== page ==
[SunRay-Users] SRSS pricing?

Craig Bender Craig.Bender at oracle.com
Tue Mar 1 04:17:07 EET 2011

Sun did a lot of things wrong.  Far more than you know.  You could 
actually make a movie, at a least a very interesting book about how the 
Sun Ray came to be.  It would put the Facebook movie to shame.

While Sun was busy sucking the life out Larry Ellisons 1995 NC concept 
by trying to make Java an operating system, the smart folks at Sun Labs 
saw the disconnect between the NC vision and the device Sun was trying 
to build.  They started secretly building their version of Larry's vision.

Did you know Sun Ray was prototyped and working before the first public 
JavaStation shipped?  And some of the people that did it are *still* 
with the product?

Did you know the first patent with the words "Virtual Desktop 
Architecture" in it is owned by Sun/Oracle as a result of the Sun Ray? 
I guess that concept was just too far out there.  So the marketing 
message was "Dot.Com Your Workgroup".  WTH does that mean?

Sun was still trying to make the JavaStation work even after the Sun Ray 
release.  Pretty confusing for everyone, including the press. Here's 
Forbes.com leak a month before the release.  Note the mention of a Java 
OS.  Note how they spelled out DHCP. 

My belief is Java is why the JavaStation failed.  3 years late.  Full of 
bad press. Yet Sun would never bad mouth it or take blame for the NC 
vision dying.  Why?  Java.  A technology that made other people 
billions, but Sun could never monetize.

Do you like Open Office?  Thank Sun Ray.  StarDivision was bought for 
exclusively for the Sun Ray.  Although the popular story that it was 
bought because McNealy refused to buy everyone a copy of MS Office. 
McNealy did make a huge mistake though, in his war with Redmond he made 
it free for every device.  Kind of loses the carrot effect that had been 
planned for it.

Too many egos and mixed messages resulted in Sun not knowing what they 
had.  There were internal wars.  Schwartz hated it because he wanted to 
talk about attracting developers and the press wanted to ask him about 
Sun Rays.

Sun even tried to steal a page out of Apple's 1980 playbook by seeding 
schools with Sun Rays.  A 1980's kid had most likely never seen a 
computer. Pac-Man wasn't even out until 1980.  The Apple could have been 
complete crap and it still would have succeeded.  A 1999 kid had Windows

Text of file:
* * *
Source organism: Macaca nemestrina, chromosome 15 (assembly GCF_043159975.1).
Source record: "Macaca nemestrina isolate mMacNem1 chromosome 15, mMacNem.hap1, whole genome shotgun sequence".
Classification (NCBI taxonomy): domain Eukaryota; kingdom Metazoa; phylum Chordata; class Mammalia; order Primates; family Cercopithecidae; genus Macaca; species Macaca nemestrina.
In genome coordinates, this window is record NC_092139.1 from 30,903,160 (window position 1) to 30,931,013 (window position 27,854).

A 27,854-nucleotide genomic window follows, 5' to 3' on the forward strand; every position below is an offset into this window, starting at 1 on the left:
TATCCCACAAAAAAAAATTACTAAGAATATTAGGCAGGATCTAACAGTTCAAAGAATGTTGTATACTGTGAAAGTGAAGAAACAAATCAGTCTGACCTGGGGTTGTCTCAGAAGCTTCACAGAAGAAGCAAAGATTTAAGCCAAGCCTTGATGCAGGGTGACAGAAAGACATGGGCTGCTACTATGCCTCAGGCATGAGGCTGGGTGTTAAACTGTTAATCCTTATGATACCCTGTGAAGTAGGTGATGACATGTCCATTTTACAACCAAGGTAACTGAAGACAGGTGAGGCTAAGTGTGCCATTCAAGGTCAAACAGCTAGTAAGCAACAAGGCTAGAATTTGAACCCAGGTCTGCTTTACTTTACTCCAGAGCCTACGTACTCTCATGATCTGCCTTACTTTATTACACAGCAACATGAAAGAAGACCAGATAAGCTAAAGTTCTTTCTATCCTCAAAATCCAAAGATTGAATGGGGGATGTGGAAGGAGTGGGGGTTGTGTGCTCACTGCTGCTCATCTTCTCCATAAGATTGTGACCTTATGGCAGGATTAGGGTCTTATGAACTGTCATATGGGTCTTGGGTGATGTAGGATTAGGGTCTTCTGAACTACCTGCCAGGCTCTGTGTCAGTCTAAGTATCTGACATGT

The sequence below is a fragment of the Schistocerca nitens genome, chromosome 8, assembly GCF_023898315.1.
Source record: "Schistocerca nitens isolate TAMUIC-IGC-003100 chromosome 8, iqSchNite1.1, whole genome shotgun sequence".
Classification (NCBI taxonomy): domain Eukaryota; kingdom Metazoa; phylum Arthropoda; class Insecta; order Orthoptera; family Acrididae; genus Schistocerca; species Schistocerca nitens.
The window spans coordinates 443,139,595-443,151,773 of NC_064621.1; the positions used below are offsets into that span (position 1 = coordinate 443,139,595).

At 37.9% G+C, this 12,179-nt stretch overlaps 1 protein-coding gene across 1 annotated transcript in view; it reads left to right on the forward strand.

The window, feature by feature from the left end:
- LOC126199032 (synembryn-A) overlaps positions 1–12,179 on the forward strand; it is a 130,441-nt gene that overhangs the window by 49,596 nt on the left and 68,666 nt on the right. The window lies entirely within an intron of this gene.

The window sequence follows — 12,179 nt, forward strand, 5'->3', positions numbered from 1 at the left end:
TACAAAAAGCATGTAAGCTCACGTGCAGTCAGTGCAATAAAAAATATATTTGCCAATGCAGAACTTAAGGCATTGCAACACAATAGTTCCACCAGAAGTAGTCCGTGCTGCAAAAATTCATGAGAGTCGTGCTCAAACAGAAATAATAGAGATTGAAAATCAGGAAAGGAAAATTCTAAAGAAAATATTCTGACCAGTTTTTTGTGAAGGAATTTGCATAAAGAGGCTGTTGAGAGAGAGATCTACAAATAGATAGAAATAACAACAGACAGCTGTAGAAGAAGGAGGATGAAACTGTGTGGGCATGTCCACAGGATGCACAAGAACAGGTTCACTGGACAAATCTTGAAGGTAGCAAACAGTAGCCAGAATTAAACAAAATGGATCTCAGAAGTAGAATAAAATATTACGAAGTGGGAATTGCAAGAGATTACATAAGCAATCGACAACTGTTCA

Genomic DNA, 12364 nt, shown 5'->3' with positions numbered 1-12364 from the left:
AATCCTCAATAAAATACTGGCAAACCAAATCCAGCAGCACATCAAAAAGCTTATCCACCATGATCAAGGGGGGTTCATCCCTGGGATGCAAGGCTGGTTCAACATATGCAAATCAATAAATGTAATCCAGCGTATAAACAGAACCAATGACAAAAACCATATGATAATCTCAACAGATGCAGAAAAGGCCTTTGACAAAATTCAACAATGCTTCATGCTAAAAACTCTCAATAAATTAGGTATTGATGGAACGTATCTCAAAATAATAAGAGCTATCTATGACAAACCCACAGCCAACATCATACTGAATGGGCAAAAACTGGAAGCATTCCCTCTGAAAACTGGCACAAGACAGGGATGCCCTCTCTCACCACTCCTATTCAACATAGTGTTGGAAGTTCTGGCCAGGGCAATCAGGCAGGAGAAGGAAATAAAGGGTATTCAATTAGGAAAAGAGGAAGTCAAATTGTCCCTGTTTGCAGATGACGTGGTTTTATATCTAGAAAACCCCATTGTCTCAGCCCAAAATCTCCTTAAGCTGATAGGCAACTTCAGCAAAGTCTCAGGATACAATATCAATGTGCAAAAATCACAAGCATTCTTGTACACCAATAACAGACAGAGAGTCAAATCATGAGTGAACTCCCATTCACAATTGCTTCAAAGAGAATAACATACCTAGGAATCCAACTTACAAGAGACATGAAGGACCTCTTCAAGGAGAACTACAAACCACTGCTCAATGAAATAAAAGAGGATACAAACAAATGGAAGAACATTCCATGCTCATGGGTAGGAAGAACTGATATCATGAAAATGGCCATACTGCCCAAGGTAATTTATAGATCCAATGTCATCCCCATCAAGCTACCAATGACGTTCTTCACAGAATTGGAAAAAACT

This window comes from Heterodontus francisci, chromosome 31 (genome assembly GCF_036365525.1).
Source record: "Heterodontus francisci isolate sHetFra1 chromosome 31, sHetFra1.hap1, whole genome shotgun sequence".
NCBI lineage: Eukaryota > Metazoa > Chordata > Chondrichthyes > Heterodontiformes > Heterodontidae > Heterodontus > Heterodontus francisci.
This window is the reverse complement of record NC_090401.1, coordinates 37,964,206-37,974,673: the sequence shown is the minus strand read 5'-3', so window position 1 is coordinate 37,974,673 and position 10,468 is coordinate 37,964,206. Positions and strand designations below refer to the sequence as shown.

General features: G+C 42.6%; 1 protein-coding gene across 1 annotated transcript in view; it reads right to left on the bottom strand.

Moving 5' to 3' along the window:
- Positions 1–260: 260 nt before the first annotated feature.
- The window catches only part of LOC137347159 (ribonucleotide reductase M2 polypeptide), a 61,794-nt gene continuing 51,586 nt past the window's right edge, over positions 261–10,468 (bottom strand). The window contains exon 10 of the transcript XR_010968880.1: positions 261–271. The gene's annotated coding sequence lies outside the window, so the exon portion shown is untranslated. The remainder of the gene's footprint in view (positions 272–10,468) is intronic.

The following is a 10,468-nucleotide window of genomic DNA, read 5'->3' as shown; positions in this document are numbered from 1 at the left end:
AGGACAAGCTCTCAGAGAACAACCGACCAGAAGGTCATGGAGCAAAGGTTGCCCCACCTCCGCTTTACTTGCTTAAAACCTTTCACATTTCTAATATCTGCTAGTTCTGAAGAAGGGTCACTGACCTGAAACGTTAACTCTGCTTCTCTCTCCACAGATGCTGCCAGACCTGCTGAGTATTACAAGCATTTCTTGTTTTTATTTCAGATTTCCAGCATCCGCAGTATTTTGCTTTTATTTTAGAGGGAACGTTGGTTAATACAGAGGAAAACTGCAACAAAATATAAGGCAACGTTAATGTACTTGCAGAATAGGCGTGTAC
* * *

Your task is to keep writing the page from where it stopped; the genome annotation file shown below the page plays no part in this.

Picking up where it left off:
95, 98, ME, and XP beta.  They had Nintendo 64, Sony Playstation, Sega 
Dreamcast.  To think that you'd gain mind share and adoption from these 
kids by sitting them down in front of Solaris 7 and CDE is as likely as 
the orginial Star Trek (special effects and all) warmly received 20 
years after Star Wars was released.

And there's a lot more.  Told you it was interesting.  It's still the 
best idea Sun ever had.

On 2/28/11 5:00 PM, Ivar Janmaat wrote:
> Hello Craig,
> I really agree with yours statement below.
> Craig Bender schreef:
>> These companies think they can be the next Dell, the Cloud Dell so to
>> speak. However their model is the very thing that is actually holding
>> the thin client market back from really gaining "mind share". Dell
>> knows exactly what a cloud PC is and they can do it cheaper than these
>> companies.
> However Sun also did not market the Sun Ray very well.
> They basically fell into this trap because of the way they sold it.
> If we compare the Sun Ray with a coach/touringcar again.
> And a PC / Thin client with a car.
> Then I would say that the Sun Ray sales people were selling the coaches
> through car dealers.
> Somehow they thought that the customers of car dealers would buy coaches.
> My experience was that a lot of coaches came back because they were to
> hard to drive for someone with only a car drivers license.
> So car dealers did not like to sell the coaches anymore.
> On the other hand you had the Sun Sales people who were selling the
> ticket systems at Greyhound and other large touringcar operators.
> But they were not payed to sell Sun Rays and they heard about what
> happened at the car dealers so they stayed far away from the Sun Ray.
> In my opinion they should have been the drivers of the Sun Ray sales.
> If Sun would have focussed on the Touringcar operators, I am convinced
> it would have been another ballgame.
> But I think nothing is lost yet. The current touringcar operators are
> the Saas providers. And there can still be a lot to gain.
> Since I believe the Sun ray is the only solution which can handle the
> requirements of a SAAS provider easily.
> This would also mean that ICA, PCOIP and other protocols available at
> SAAS providers should be on the SRSS roadmap. ;-)
> Kind regards,
> Ivar
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